There will be a pair of welcome additions to Head Lake Park this summer after Dysart council gave the green light to two community initiatives designed to promote public health, wellness and activity.

In a delegation to council March 22, representatives from Haliburton Rotary laid out plans to invest in an automated bikeshare system that would allow individuals aged 18 and older to rent a bicycle free of charge to use in the community.

Inspired by similar programs in Fenelon Falls and Bobcaygeon, the venture is intended to encourage free outdoor activity and enhance Haliburton’s reputation as a premiere tourist destination, said Rotarian Irv Handler.

Bikes will be located outside the Haliburton Welcome Centre. People will have to use a smart phone to sign a waiver and input credit card details to unlock the bikes. Cards will only be charged in the event a bike is damaged or stolen, Handler noted. The bikes are intended for daytime use only, and individuals will be able to use the bikes for up to three hours.

Handler estimates the initiative will cost approximately $13,000 to set up. That will include the purchase of six bikes, three double-bike heavy-duty docking racks, Bluetooth solar-powered locks, and the software people will use to access the bikes.

Earlier in the meeting, Craig Bowker of Adventure Haliburton Group unveiled a proposal to install a “fun” four by eight foot billboard with facial cut-outs in the park, to inspire people to take selfies and share images online showcasing Haliburton. Council liked the idea, saying it would be an inexpensive asset to Head Lake Park.

Bowker said the billboard will be situated close to the current shoreline entrance at the park, near the snowmobile parking area. It will be installed later this year.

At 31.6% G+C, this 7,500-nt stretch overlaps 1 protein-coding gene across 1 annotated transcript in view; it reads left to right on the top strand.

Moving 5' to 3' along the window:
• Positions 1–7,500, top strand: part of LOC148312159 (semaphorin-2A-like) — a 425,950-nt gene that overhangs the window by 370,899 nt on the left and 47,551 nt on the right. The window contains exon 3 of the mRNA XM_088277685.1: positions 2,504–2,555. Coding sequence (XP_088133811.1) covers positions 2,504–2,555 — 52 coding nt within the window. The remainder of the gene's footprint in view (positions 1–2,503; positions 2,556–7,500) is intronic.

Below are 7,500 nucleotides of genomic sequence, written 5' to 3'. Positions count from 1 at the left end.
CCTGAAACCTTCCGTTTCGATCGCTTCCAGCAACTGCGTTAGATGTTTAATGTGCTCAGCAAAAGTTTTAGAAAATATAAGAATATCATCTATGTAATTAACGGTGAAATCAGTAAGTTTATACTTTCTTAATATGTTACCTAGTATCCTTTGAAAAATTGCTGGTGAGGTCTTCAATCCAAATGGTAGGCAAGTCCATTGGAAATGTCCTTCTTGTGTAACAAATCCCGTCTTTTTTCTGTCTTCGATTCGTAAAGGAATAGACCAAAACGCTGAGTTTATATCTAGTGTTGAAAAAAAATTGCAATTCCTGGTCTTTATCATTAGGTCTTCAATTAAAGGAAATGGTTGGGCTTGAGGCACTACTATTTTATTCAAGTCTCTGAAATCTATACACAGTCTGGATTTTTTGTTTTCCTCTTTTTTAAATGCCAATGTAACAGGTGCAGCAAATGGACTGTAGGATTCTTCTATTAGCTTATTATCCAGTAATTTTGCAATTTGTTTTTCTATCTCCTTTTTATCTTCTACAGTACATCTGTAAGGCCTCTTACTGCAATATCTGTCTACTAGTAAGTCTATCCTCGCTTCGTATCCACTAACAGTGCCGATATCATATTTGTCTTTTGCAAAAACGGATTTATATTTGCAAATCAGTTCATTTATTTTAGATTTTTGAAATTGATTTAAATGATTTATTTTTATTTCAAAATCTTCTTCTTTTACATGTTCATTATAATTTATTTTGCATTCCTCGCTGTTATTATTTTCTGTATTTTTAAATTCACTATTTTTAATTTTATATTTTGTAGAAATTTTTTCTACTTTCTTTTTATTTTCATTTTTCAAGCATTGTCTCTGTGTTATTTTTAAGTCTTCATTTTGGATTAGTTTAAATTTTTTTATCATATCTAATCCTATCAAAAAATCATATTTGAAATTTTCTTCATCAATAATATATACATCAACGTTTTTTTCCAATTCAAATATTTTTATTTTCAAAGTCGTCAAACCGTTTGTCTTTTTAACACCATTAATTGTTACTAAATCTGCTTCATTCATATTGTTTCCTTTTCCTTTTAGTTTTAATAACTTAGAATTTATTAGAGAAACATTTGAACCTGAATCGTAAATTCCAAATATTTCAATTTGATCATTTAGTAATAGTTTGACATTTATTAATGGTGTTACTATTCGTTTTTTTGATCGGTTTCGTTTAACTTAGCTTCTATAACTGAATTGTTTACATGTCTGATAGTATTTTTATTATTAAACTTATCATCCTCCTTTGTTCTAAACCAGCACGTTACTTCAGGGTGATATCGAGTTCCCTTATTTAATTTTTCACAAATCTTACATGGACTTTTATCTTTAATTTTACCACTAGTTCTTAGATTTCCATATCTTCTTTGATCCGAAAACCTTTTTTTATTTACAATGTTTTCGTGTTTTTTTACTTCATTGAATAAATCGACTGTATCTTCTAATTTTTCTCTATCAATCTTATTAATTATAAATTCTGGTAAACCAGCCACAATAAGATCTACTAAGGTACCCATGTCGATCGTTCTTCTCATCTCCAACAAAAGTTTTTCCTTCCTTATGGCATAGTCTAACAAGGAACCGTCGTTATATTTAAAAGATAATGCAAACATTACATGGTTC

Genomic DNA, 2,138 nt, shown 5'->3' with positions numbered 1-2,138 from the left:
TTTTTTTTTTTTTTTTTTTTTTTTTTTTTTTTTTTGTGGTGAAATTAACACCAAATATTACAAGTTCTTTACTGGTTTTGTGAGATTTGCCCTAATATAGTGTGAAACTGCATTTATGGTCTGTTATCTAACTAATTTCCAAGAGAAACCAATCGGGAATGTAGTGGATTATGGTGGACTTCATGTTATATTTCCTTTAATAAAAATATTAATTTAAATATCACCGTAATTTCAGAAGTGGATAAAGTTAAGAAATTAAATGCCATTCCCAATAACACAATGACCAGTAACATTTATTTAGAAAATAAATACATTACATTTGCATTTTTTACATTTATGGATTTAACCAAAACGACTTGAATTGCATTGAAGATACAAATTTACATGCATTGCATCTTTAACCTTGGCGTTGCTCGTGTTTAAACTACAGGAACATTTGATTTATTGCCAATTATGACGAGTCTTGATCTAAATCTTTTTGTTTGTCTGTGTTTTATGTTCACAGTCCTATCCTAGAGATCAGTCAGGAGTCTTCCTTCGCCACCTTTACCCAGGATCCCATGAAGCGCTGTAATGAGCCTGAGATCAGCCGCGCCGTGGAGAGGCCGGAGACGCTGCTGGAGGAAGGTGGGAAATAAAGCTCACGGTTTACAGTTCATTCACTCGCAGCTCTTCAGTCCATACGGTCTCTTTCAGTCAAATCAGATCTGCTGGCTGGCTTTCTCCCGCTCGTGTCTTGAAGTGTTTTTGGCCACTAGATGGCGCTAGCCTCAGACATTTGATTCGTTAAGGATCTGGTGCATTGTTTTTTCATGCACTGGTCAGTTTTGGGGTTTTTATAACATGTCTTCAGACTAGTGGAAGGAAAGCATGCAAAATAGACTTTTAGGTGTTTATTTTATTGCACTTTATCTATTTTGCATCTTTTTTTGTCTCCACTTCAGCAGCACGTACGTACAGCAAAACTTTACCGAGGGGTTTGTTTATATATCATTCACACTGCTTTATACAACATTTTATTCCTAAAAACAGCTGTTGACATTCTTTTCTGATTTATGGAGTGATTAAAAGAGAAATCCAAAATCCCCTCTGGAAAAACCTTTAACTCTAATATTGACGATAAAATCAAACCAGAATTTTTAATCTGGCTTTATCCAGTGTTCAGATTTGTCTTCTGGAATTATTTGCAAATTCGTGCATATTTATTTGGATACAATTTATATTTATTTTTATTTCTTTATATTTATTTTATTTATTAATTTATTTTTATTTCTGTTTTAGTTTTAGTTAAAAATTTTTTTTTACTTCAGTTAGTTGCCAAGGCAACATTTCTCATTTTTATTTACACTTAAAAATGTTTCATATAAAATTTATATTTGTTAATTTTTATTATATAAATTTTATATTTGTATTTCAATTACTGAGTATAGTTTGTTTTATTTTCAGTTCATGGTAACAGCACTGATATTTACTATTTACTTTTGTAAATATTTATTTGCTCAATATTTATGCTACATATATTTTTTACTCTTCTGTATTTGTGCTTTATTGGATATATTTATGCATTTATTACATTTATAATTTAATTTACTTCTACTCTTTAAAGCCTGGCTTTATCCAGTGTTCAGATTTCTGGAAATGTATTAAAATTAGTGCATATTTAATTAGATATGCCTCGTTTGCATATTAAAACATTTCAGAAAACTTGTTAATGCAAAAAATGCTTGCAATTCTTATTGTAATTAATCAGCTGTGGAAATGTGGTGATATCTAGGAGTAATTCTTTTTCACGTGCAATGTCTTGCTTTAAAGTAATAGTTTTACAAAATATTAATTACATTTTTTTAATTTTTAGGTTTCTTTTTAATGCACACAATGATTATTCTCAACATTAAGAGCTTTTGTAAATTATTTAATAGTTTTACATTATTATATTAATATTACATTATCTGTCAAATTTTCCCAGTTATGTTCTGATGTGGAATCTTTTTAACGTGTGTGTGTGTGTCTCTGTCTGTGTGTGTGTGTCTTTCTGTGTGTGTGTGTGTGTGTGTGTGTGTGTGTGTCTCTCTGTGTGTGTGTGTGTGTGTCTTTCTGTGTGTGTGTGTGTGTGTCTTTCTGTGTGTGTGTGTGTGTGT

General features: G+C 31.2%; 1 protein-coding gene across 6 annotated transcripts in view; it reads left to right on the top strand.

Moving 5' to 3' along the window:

Places for People agreement

Sixteen months after making an informal commitment to donate land along Wallings Road to support a new affordable housing development in the community, Dysart council has finalized a draft letter of intent to follow through with the project.

In the deal, Dysart is donating a 2.7 acre plot of land to local non-profit Places for People [P4P]. The two sides have been locked in negotiations for over a year but have found a middle ground to move forward with a first phase of the project. An initial proposal from P4P, which would see the build front onto Wallings Road with access to County Road 21, was rejected by the County, who had concerns over the ability of that intersection to handle increased traffic. A compromise was made in January allowing P4P to front the first part of the build onto Halbiem Crescent.

In addressing council, Jeff Iles, Dysart’s director of planning and land information, said P4P had outlined five conditions in the letter, asking the municipality to enter into an exclusivity period with the non-profit over the land, and agree to reimbursing them for costs already paid, approximately $45,703, should future phases of the project not proceed.

Council agreed to enter into an exclusivity period up to Dec. 31 of this year, retaining an option to extend, and to refund a portion of the costs if a planned second phase, fronting onto Wallings, does not proceed.

The letter will be sent back to P4P for their approval before coming back to council for official adoption next month.